(RNS) Nearly lost amid ongoing reports about the Vatican leaks scandal, Rome's battle with American nuns, the American bishops' battle for religious freedom, and the priest on trial in Philadelphia, was the news that, by the way, Pope Benedict XVI plans to visit Philadelphia.
Benedict made the announcement at the end of his visit to Milan on Sunday (June 3) for the church's triennial World Meeting of Families. The next meeting would be in Philadelphia in 2015, he said, and he planned to be there, "God willing."
True, the trip won't happen until 2015, and it may well not happen at all -- Benedict would be 88 by then. Even if there's a new pope in 2015, the City of Brotherly Love is still almost assured of getting a papal visit -- new popes like to underscore continuity, and respect the plans their predecessors had in place.
In a larger sense, the visit would be about more than promoting family life, and in many ways it's related to other Catholic issues now dominating the headlines. Here's why:
One, it's practical
Benedict's only other visit to the U.S., in April 2008, was to New York and Washington. One might think that he would want to visit the South or West, where the Catholic flock is actually growing, and to give those folks there a chance to see the Holy Father.
But Philadelphia is on the Eastern seaboard, and about the closest point in the U.S. to Rome. That's no small consideration for a pope who has never been terribly vigorous and who now suffers from a painful arthritis-like condition that drains his energy.
The pope likely will face intense lobbying from U.S. bishops who want him to visit their diocese, too. While papal aides will try to resist such entreaties, another logical stop would be Baltimore -- the "mother church" of all U.S. dioceses -- and now headed by Archbishop William Lori, who has no small amount of influence in the hierarchy these days.
Two, it's pastoral
Philadelphia's Catholics have been rocked by years of increasingly horrific revelations about sexual abuse by clergy, and the former head of priest personnel, Monsignor William J. Lynn, is awaiting a jury's verdict on whether he will be the first church official ever convicted for helping cover up for clergy molesters.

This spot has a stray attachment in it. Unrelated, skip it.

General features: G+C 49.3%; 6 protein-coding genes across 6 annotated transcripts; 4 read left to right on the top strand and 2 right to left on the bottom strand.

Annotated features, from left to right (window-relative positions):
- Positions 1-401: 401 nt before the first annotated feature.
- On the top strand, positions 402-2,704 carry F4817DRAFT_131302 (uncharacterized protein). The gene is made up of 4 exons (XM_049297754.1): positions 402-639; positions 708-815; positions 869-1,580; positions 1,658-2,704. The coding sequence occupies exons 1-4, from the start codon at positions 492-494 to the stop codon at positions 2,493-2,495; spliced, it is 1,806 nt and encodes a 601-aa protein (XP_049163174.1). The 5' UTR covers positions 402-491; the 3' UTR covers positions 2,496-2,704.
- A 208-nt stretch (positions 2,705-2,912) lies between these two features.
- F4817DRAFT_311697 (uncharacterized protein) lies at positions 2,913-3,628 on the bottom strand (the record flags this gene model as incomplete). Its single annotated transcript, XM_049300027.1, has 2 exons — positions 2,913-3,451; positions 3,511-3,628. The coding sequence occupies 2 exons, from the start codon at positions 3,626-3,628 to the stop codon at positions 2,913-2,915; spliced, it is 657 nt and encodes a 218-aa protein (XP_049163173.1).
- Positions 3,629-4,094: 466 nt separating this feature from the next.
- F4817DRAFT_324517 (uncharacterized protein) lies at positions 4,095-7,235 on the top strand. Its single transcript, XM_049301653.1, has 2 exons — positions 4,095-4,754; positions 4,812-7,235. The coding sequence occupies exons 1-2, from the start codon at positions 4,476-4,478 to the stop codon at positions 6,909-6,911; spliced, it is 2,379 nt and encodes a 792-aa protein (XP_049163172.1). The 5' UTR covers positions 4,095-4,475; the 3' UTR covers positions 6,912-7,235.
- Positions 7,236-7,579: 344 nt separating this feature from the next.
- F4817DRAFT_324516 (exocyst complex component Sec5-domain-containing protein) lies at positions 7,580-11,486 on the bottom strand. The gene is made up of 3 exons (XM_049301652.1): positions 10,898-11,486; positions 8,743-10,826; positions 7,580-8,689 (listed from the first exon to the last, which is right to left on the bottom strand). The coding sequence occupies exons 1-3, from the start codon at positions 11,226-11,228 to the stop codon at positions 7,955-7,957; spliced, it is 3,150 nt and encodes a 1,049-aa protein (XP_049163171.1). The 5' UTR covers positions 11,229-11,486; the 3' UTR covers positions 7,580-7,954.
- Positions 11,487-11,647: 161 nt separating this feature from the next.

Moreover, the Philadelphia archdiocese -- one of the most storied and solidly Catholic in the nation -- faces an unprecedented wave of closures and mergers, as well as a sobering $12.3 million operating loss for the last fiscal year. Philadelphia's new archbishop, Charles J. Chaput, warned that those money troubles would mean a significantly downsized event -- a papal rally of just 60,000 to 80,000.
Chaput said Benedict still wanted to go because of what it could mean to the city's Catholics. "Philadelphia is in the midst of a very difficult time and I hope that (the 2015 meeting) will be a way of celebrating our commitment to be a church of the new evangelization that looks forward to the future with confidence and joy," Chaput said after he appeared with the pope in Milan.
Three, it's personal
Chaput has emerged in recent years as a leading champion of the Vatican's "new evangelization" as he uses his bully pulpit to argue forcefully for a strong Catholic voice in the public square.
Chaput has also undertaken a number of sensitive missions for Rome: leading an investigation of an Australian bishop who was eventually sacked for his liberal views, and helping to clean up the conservative, scandal-plagued Legionaries of Christ order. This visit is a papal pat on the back for Chaput.
Will the visit help Chaput earn a cardinal's red hat? There are no guarantees, but retired Philadelphia Cardinal Justin Rigali would be 80 in 2015, making Chaput eligible -- and appealing.
Finally, it's political
Even if the trip does not come off, the image of Benedict standing next to the Liberty Bell or other icons the city of America's founding freedoms dovetail perfectly with the bishops' campaign for religious freedom, which they say is threatened by government policies like the health insurance mandate for birth control coverage.
The bishops' "Fortnight for Freedom," which starts later in June and runs to July 4, consciously tries to link the Catholic faith with the American founding, and the prospect of a papal visit to Philadelphia drives the point home.
"It's fitting that this gathering, which celebrates the cornerstone of society, will take place in America's cradle of freedom," Chaput said.